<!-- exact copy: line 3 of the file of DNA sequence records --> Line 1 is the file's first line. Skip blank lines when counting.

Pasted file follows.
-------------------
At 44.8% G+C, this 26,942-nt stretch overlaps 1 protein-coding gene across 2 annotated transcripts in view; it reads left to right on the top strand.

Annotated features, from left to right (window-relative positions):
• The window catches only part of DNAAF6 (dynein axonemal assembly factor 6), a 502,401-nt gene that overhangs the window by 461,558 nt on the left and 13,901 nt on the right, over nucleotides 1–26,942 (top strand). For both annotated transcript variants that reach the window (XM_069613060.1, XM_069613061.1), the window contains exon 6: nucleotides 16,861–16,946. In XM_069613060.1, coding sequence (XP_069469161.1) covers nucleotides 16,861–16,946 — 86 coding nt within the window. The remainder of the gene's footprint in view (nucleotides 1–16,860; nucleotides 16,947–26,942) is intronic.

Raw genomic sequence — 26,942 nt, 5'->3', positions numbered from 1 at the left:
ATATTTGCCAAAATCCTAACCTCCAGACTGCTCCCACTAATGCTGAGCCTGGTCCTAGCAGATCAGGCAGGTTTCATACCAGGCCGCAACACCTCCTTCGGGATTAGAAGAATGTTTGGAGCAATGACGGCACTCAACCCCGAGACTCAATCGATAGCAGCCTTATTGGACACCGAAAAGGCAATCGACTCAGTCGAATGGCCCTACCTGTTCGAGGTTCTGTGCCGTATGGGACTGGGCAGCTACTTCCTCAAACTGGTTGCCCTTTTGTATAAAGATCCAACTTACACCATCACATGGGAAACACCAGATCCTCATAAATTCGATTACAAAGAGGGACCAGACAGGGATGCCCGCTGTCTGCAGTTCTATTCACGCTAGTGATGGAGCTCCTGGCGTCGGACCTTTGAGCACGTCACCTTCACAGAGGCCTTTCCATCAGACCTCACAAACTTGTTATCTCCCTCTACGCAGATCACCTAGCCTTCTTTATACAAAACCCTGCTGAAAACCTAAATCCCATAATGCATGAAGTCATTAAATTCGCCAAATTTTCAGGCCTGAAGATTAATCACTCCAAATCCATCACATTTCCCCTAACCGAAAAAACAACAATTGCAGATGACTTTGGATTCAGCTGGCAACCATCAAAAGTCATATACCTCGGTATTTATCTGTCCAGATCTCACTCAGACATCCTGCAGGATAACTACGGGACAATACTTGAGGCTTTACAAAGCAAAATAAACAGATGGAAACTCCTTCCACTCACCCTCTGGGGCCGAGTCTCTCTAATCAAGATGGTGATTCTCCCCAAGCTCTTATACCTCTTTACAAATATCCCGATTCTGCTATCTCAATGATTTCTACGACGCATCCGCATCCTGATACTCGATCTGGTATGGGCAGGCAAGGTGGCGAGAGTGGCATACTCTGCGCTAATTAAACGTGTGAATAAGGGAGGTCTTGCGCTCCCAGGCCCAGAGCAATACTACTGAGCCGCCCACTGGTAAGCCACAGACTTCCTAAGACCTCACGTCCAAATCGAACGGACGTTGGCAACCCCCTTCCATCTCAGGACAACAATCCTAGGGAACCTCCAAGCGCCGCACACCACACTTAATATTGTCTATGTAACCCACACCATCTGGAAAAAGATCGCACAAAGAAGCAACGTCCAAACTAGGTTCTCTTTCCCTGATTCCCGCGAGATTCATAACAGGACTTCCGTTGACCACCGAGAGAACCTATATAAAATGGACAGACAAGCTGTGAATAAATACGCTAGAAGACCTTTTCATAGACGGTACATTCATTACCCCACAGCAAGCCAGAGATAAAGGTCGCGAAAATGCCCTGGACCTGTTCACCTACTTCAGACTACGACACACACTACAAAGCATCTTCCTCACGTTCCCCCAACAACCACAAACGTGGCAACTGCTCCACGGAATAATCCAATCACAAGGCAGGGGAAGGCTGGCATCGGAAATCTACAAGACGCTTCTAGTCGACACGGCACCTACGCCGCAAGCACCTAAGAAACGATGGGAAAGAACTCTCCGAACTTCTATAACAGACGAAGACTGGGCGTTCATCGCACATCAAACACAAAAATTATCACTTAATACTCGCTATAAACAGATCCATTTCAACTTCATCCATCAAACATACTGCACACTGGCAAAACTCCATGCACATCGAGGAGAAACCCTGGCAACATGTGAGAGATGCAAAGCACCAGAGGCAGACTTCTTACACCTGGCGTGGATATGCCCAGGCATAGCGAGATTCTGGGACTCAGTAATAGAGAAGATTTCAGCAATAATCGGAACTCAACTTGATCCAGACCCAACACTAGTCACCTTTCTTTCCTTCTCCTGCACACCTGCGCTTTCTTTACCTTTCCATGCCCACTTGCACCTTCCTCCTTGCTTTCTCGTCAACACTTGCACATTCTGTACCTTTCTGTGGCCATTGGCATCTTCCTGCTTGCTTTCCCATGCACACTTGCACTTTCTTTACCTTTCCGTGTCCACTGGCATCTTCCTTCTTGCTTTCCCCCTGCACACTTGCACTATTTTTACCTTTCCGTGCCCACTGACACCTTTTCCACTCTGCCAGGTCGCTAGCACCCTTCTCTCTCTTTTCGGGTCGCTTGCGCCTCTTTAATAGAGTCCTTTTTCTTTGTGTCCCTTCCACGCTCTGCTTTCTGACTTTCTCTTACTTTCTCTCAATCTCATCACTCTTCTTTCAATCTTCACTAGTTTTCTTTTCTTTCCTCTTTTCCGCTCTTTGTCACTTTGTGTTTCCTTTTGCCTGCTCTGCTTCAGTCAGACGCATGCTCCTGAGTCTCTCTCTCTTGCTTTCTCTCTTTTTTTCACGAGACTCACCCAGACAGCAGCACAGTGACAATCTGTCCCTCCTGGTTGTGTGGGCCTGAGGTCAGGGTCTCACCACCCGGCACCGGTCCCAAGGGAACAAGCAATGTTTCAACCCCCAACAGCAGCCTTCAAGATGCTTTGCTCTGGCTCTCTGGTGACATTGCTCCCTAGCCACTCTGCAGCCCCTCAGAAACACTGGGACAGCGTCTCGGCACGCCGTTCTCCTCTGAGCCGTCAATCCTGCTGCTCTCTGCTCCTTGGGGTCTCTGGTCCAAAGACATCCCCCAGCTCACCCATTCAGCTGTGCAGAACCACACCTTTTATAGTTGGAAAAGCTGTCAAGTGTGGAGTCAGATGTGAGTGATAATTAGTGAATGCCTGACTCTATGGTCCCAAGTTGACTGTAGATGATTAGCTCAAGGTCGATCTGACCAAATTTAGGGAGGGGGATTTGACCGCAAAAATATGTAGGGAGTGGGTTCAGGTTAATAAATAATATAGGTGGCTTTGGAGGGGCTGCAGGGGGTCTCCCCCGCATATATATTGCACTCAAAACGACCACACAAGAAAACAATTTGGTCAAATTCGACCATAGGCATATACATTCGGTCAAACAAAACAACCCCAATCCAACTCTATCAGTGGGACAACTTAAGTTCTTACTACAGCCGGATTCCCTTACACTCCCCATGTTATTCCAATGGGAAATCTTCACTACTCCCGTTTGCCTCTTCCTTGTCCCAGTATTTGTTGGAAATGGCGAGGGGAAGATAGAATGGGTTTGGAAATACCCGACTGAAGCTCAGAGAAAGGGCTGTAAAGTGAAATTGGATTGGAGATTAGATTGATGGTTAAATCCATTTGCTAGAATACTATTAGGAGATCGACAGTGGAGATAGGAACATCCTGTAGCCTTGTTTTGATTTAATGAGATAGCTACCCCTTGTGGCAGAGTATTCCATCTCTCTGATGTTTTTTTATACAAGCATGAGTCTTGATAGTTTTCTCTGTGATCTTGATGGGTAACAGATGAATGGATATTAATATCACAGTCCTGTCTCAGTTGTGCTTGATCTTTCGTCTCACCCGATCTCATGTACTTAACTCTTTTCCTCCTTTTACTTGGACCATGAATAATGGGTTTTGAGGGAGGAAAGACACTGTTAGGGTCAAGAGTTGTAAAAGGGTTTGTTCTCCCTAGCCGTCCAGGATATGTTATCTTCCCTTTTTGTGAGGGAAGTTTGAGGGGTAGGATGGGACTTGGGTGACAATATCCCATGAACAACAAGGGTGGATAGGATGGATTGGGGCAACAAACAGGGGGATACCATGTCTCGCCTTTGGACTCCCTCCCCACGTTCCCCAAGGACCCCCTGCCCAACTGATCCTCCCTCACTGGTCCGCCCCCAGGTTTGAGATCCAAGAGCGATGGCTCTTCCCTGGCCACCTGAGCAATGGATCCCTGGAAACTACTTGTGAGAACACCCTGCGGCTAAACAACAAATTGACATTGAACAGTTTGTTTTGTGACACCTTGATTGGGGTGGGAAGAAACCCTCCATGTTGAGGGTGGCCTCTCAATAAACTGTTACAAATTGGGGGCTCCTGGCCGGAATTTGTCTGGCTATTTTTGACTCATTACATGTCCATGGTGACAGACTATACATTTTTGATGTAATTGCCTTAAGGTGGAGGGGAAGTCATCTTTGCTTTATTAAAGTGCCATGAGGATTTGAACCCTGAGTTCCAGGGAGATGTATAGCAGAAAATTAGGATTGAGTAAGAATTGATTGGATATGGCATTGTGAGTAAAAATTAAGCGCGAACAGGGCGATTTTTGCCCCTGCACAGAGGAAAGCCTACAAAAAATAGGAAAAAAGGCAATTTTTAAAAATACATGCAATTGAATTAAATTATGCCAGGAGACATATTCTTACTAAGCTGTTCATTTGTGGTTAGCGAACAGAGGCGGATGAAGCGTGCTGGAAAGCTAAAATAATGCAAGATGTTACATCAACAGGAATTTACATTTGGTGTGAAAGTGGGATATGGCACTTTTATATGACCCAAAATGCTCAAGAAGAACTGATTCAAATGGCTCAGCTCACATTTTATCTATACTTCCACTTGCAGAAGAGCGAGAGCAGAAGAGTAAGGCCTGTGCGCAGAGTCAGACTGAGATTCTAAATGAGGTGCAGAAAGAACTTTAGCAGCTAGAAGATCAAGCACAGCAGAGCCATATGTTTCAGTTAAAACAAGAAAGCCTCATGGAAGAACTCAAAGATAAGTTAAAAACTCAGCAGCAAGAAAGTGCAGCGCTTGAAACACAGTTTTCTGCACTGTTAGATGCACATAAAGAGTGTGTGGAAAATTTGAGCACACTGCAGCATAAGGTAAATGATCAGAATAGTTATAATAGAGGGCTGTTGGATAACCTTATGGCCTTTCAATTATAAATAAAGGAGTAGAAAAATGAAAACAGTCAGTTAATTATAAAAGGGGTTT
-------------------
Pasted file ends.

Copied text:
• The window catches only part of DNAAF6 (dynein axonemal assembly factor 6), a 502,401-nt gene that overhangs the window by 461,558 nt on the left and 13,901 nt on the right, over nucleotides 1–26,942 (top strand). For both annotated transcript variants that reach the window (XM_069613060.1, XM_069613061.1), the window contains exon 6: nucleotides 16,861–16,946. In XM_069613060.1, coding sequence (XP_069469161.1) covers nucleotides 16,861–16,946 — 86 coding nt within the window. The remainder of the gene's footprint in view (nucleotides 1–16,860; nucleotides 16,947–26,942) is intronic.